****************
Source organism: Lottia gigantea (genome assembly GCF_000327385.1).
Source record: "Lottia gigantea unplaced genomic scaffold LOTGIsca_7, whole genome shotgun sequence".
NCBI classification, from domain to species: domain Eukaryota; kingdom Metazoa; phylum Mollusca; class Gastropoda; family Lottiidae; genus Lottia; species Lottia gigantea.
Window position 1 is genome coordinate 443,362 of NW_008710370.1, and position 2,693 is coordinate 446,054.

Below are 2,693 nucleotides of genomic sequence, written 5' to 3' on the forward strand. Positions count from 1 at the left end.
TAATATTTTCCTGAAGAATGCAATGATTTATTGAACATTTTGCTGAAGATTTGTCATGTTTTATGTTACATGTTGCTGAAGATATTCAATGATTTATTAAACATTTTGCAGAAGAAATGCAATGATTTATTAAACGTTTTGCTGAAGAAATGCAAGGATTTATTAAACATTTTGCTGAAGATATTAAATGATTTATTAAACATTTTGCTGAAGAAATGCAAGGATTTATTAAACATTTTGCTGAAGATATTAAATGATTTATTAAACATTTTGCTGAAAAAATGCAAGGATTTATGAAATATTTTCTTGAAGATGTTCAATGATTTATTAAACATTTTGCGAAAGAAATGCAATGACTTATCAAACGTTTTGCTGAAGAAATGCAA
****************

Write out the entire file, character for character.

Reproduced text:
Source organism: Lottia gigantea (genome assembly GCF_000327385.1).
Source record: "Lottia gigantea unplaced genomic scaffold LOTGIsca_7, whole genome shotgun sequence".
NCBI classification, from domain to species: domain Eukaryota; kingdom Metazoa; phylum Mollusca; class Gastropoda; family Lottiidae; genus Lottia; species Lottia gigantea.
Window position 1 is genome coordinate 443,362 of NW_008710370.1, and position 2,693 is coordinate 446,054.

Below are 2,693 nucleotides of genomic sequence, written 5' to 3' on the forward strand. Positions count from 1 at the left end.
TAATATTTTCCTGAAGAATGCAATGATTTATTGAACATTTTGCTGAAGATTTGTCATGTTTTATGTTACATGTTGCTGAAGATATTCAATGATTTATTAAACATTTTGCAGAAGAAATGCAATGATTTATTAAACGTTTTGCTGAAGAAATGCAAGGATTTATTAAACATTTTGCTGAAGATATTAAATGATTTATTAAACATTTTGCTGAAGAAATGCAAGGATTTATTAAACATTTTGCTGAAGATATTAAATGATTTATTAAACATTTTGCTGAAAAAATGCAAGGATTTATGAAATATTTTCTTGAAGATGTTCAATGATTTATTAAACATTTTGCGAAAGAAATGCAATGACTTATCAAACGTTTTGCTGAAGAAATGCAA